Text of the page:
My cat, Ting—the subject of my book—is a Korat. They’re the “good luck cat” of Thailand. So there’s that. But, as the book goes on and bad things happen, the term becomes ironic…until, at the end, it comes to represent all the good fortune that comes from loving and being loved.
Your cat has a human pacemaker, yes?
She does. When she was 14, Ting was diagnosed with second degree AV block—a heart condition that’s often fatal if left untreated. The cat cardiologist—yes, such people exist—told us that she needed a pacemaker. They don’t make them for cats, though, so a human pacemaker was the only option. It’s big. Like, silver dollar big. But thicker. And she’s little, only seven pounds. But they managed to find a place to put it, and hook the electrodes to her walnut-sized heart. She hasn’t had a fainting spell since.
Ting is 19 now, and still doing well. She can’t feel the pacemaker when it fires, and seems completely oblivious to it. We’d forget about it, too, were it not for a pronounced bump near her ribs—like the face of a watch atop a tiny wrist.
In The Good Luck Cat, you talk a lot about poets and painters. Did you study them in college?
Poets, yes. I got my MFA in poetry from Bennington College—two glorious years spent writing, and immersing myself in the writing of others: Anna Akhmatova, E.E. Cummings, Jane Kenyon. One of my professors, David Lehman, introduced me to the work of Frank O’Hara. Another professor, Thomas Sayers Ellis, acquainted me with the work of Elizabeth Bishop. A fellow student taught me how to write a paradelle. It was a magic time. I left the program changed and broadened. I left it with the Louise Glück poem “Violets,” in which she says of the human soul “either you never have one / or you never lose one.”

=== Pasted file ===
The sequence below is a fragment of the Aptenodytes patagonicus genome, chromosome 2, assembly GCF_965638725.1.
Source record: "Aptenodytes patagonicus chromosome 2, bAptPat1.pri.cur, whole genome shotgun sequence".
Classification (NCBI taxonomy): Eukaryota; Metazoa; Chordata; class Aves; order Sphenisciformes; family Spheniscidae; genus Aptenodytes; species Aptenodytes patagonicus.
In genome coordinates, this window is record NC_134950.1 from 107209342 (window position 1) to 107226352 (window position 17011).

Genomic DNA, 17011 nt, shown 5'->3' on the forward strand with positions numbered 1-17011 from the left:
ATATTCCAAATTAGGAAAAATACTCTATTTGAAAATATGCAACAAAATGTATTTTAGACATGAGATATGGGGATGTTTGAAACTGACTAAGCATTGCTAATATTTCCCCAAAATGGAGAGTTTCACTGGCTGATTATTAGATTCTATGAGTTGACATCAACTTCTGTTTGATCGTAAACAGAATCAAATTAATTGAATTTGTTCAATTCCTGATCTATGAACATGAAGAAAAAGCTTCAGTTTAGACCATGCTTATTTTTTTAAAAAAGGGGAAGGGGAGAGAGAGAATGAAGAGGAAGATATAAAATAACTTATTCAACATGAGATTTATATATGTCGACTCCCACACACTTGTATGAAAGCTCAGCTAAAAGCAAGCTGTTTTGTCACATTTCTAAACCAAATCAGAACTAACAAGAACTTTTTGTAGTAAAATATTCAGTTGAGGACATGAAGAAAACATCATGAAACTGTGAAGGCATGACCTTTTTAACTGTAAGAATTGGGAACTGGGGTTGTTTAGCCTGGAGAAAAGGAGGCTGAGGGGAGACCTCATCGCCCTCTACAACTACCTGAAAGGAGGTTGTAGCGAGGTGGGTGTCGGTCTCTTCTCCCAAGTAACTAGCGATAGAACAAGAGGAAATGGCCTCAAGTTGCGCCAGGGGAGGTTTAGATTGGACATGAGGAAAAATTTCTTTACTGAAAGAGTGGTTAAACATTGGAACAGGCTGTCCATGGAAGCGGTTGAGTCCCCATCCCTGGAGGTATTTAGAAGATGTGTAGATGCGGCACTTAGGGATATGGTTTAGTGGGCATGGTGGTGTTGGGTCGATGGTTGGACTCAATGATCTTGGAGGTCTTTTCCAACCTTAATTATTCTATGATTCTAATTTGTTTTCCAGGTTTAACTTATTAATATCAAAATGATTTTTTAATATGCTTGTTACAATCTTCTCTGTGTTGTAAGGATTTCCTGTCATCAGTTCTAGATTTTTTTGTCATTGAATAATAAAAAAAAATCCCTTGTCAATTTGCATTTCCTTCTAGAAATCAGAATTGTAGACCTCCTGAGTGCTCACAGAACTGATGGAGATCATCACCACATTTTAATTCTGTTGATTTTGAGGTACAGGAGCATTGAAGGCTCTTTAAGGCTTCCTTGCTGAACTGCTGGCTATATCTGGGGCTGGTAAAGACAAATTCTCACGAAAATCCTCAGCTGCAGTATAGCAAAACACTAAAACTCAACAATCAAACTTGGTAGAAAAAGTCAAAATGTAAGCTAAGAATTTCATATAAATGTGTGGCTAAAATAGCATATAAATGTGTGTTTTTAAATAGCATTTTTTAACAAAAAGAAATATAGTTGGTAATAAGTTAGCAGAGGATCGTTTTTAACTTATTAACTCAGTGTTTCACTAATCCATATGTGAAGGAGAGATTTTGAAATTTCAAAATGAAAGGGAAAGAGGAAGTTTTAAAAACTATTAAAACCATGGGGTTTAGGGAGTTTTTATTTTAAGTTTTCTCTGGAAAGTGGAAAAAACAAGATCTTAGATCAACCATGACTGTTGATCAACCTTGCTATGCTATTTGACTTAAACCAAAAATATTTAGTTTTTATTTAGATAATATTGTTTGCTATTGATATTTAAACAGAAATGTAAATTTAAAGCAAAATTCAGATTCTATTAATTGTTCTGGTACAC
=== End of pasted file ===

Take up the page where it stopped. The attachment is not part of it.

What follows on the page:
As for the painters, that’s all self-taught. I read Van Gogh’s letters to his brother, Theo, and Rilke’s letters on Cézanne. I studied the lives of Modigliani and Klimt, and other painters whose work I find appealing. I made multiple visits to Boston’s Museum of Fine Arts, where I learned Monet’s haystacks have shadows made of pink.
In the epilogue to your book, you present the concept of “the beautiful ordinary.” What is it, exactly?
It’s the little things we all hold sacred at the same time we take them completely for granted. For me, it’s knowing the name of every seashell, and the difference between a warbler and a finch. It’s growing basil on the porch in the summer, and the sound of the snow plow on a cold winter morning—especially when you’re still in bed. It’s undercooking brownies on purpose and using a soup spoon to eat them hot. The beautiful ordinary is different for each of us, but the concept is universal.
You’re a book publicist by profession. What’s it like being on the other side?
It’s fun to be the author for a change, to be the one giving the interview instead of the one scheduling it. But I have to say, it’s just as much work. I always tell my authors to expect to spend as much time promoting their book as they did writing it.
How would you respond to someone who says he likes dogs more than cats?
My first animal was a Cairn Terrier named Oregano—so I’d say I like dogs, too! I’d say that dog and cat people have a lot in common—that family is family, and love is love. I’d also say give cats another try. Really get to know one; take the time to gain her trust. I promise you, it’ll be worth it.
LISSA WARREN’s new book is The Good Luck Cat: How a Cat Saved a Family and a Family Saved a Cat (Lyons Press, October 2014). She’s also the author of The Savvy Author’s Guide to Book Publicity: A Comprehensive Resource—From Building the Buzz to Pitching the Press. She holds a B.S. in English Education from Miami University and an M.F.A. in Creative Writing from Bennington College. Her poetry has appeared in such publications as Quarterly West, Oxford Magazine, Black Warrior Review and Verse, and she serves as a Poetry Editor for the literary magazine Post Road. She works in Boston as vice president, senior director of publicity at Da Capo Press, a member of the Perseus Books Group.